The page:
What a difference a half century makes.
Fifty years ago, a handful of games into the 1967 NHL season, the league’s grand expansion strategy appeared ready to collapse even before it had managed to skate its first few strides. At the box office and on the ice, things looked grim for six new teams appended to the Original Six in a new “western” circuit: Philadelphia Flyers, Pittsburgh Penguins, Minnesota North Stars, St Louis Blues, California (Oakland) Seals and the Los Angeles Kings. In the months following the league’s expansion announcement in February 1966, high hopes had been attached to the prospect of selling NHL hockey in American markets new to the big-league game, but rich in populations flush with consumer dollars.
Then came week one.
The Flyers drew only 7,000 and 4,200 fans to each of their first two home games, in the Spectrum, a rink that seated 12,000 for hockey. In Pittsburgh, 3,819 fans passed through their 12,000-seat arena’s turnstiles for the Penguins opening-night effort against the visiting Seals, and the situation was similarly depressing in Minneapolis, a surprise because the Twin Cities was a known hockey haven. In Oakland, “more than half the seats were empty,” the Winnipeg Free Press reported in early November 1967; the Seals “drew 6,000 and 4,000 respectively for its first two [home] games.” In one early December game, only 2,400 showed up. “The hullabaloo and foofah of NHL expansion to the west coast of the Excited States,” Free Press columnist Jack Wells wrote, “hasn’t caught on like a bush fire on a windy day.”
What was more, the on-ice product stunk. The new teams staffed their rosters via an expansion draft populated by long-in-the-tooth veterans left unprotected by established teams and by youngsters who were unready for the big time. All six of the new teams finished the season with losing records, an outcome that many could have predicted by watching their first games. Bobby Baun, a superannuated Maple Leaf who now suited up in Seals’ green, told New York hockey scribe Stan Fischler: “The guys don’t move as quickly or think as fast… in the new division. It’s not the same kind of game.” Fischler was even more brutal; his first assessment of the 1967 expansion experiment was titled “Westward, Ha!” and targeted the especially dodgy prospects of big-league hockey in the American southwest.
Today, the real uncertainty that accompanied the NHL’s awkward opening to the 1967-68 season is forgotten, whitewashed by the eventual success of most of the first cohort of new teams and by those of subsequent expansions in 1970, 1972, 1974, 1978, 1991, 1992, 1993, 1998, 2000 and 2016. It’ll get better, NY Ranger GM Emile “The Cat” Francis opined in 1967, “the new teams are going to go well.” And, in the long run, he was right.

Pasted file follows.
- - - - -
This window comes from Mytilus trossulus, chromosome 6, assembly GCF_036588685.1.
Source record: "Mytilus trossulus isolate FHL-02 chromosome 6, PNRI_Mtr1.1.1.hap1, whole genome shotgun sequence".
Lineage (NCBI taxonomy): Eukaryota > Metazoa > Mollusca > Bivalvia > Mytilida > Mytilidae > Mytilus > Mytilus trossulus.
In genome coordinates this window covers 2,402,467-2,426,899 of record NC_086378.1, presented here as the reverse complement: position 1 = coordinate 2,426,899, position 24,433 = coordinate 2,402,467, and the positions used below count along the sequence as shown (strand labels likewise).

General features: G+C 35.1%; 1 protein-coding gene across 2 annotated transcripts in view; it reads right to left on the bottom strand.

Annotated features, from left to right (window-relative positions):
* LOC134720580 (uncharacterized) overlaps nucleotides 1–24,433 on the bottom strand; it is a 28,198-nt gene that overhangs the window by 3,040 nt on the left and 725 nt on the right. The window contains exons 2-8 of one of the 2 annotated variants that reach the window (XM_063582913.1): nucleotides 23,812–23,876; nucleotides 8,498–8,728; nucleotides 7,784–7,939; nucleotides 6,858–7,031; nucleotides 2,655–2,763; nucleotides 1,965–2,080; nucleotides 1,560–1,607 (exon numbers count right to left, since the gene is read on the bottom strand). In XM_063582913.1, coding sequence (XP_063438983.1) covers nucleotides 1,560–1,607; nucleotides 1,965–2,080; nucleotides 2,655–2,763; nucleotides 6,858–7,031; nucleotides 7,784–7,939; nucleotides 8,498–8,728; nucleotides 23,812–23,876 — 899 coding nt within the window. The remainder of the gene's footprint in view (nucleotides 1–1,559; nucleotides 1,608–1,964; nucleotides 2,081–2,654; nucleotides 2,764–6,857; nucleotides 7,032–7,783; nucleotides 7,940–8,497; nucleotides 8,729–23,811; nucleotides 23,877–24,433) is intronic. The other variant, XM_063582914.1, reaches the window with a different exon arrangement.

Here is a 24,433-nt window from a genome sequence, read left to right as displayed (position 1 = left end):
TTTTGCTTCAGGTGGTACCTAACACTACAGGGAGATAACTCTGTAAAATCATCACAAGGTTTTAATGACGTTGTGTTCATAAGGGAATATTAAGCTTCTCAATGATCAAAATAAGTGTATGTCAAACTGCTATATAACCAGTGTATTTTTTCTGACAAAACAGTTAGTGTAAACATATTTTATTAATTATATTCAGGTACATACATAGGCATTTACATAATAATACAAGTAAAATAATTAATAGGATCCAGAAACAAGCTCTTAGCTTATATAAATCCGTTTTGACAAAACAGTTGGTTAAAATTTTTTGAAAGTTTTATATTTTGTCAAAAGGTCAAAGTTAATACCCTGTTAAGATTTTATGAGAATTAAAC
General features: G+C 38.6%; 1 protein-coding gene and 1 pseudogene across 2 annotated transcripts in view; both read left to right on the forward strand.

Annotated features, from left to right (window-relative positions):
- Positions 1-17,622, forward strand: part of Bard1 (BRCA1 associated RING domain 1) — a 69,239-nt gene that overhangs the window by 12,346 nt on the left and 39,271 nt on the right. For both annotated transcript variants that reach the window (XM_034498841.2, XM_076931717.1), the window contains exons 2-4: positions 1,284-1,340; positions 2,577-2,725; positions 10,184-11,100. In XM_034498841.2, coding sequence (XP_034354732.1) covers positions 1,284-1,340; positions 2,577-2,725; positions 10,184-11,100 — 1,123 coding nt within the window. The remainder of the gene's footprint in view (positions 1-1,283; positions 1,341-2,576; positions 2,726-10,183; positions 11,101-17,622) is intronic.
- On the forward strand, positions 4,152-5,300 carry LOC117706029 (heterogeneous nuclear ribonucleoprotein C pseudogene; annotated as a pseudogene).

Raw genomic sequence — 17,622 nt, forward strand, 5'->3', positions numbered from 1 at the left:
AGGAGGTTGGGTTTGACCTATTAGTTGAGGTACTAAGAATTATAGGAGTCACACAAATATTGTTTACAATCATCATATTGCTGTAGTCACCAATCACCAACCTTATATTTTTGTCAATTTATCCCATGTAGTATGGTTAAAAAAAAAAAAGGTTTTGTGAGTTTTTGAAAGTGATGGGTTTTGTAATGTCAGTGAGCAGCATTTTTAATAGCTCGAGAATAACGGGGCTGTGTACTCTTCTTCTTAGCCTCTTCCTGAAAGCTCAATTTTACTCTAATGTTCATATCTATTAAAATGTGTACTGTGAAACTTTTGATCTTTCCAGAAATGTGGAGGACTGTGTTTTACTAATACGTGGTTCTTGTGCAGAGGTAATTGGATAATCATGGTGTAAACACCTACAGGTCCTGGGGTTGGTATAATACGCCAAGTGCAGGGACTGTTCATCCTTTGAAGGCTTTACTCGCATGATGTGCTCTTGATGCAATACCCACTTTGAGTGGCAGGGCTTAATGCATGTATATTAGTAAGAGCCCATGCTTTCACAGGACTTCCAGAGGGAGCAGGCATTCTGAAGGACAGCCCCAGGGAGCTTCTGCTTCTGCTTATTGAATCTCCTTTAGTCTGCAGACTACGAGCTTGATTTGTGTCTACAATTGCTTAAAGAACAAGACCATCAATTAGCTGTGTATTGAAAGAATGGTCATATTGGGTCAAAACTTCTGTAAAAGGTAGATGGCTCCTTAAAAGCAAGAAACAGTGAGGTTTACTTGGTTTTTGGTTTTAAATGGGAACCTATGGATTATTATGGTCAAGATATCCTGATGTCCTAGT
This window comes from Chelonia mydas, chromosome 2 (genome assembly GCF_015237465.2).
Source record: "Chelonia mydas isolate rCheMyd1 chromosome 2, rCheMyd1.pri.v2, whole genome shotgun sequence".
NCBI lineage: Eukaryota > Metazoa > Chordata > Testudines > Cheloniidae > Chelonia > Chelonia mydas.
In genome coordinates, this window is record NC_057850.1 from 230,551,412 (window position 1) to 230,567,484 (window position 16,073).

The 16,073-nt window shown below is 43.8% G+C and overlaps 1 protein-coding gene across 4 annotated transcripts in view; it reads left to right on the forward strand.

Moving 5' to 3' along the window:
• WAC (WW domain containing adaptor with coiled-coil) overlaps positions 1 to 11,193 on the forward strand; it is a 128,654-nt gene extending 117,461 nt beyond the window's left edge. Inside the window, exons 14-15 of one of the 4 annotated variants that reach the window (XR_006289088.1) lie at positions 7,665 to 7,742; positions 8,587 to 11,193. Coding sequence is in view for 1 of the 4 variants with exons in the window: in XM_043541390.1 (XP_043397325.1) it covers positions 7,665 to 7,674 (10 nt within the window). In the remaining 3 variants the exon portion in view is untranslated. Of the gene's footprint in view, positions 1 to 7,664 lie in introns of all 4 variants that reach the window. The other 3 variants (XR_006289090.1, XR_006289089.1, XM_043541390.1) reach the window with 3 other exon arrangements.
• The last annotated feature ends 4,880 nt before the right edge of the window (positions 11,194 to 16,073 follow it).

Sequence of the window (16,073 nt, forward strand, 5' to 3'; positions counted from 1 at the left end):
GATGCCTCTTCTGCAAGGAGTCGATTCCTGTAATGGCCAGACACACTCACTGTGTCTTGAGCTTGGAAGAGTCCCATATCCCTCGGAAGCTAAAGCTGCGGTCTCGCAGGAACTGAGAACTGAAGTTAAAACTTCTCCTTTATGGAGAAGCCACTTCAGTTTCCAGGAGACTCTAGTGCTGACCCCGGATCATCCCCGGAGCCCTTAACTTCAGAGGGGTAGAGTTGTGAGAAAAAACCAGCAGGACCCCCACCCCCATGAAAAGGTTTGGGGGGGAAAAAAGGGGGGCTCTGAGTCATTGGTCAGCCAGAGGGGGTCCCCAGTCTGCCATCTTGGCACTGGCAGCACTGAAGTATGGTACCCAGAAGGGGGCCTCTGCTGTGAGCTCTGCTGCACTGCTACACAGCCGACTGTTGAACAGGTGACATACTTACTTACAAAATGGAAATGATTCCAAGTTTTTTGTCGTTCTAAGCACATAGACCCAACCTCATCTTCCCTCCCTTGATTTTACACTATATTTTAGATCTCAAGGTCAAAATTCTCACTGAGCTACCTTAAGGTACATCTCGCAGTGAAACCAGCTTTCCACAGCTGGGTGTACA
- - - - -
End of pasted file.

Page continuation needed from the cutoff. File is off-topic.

Still, even the Cat couldn’t have predicted the immediate success of the NHL’s 31st franchise and its tenth attempt since the days of the Original Six to broaden its North American footprint. The Vegas Golden Knights are the latest prong in the league’s southern strategy to tap non-traditional sun-belt markets. It’s early days yet, but so far it is an undeniable success, for the same reasons that made the league’s first expansion so shaky: money and performance.
The Knights are a slick, well-marketed spectacle. They have to be in a city that has so much competition for consumers’ dollars and attention. They have sold out each of their first four home games in a beautiful new barn, the T-Mobile Arena. Team merchandise is everywhere (one T-shirt reads “Sin City Hockey”) and companies have ponied up big cash to have their names in front of the fans: outside, they sip beer pre-game in the Toshiba Plaza; inside, they lift their eyes from the action to a score clock that features a succession of stimulating prompts—the Payline “Make Some Noise,” the “Ed Bernstein Penalty Kill,” and the Deloitte “Look Again.” Here, commerce is King.
And the hockey isn’t bad either. With a record of 6-1-0, the best start of any NHL team in its inaugural season, the Golden Knights have climbed to second place in the Pacific Division. They are doing it with a mix of proven veterans such as James Neal, David Perron and Deryk Engelland, and talented youth, such as Malcolm Subban and William Karlsson. On Saturday night, the Knights bested a hot St. Louis team 3-2 in overtime on a beautiful shot by the young Swede Karlsson. And this, despite being outshot 49-22 (and, it must be said, outplayed for most of the game). But, hey, we don’t ask how; just how many.
What is most striking is the connection that the Knights are developing with locals, here in the NHL’s least traditional market. Sure, the “T-Mo” is bound to be at least partially filled every home game with visiting teams’ supporters who are in town to couple some shopping and gambling and with a hockey game. But already, only seven games into their first season, a Vegas home hockey culture is budding. Emma and Karen, two 20-something, Knights-jerseys-wearing sisters sitting next to me at the game on Saturday night exemplify this. “We have season tickets. We love this team. We love how intense the game is minute to minute.” The sisters are transplants—Canadians from Lethbridge, near Calgary, Alberta. Like many residents of this city, they’re from somewhere else, but they see in the Knights something to cement them to their new home.
Except, that is, when the Flames come to town. Then , the sisters will be torn. “We’ll just wear plain black jerseys with no logos.” After all, new hockey loyalties aren’t made overnight.
Fifty years after the NHL first began it expansion plan, it has found a winning formula.
In Vegas. The city that perfected hullabaloo and foofah.
Andrew Holman teaches sport history at Bridgewater State University in Massachusetts. His books include Canada’s Game: Hockey and Identity (McGill-Queen’s University Press, 2009) and (with Jason Blake) The Same but Different: Hockey in Quebec (McGill-Queen’s 2017).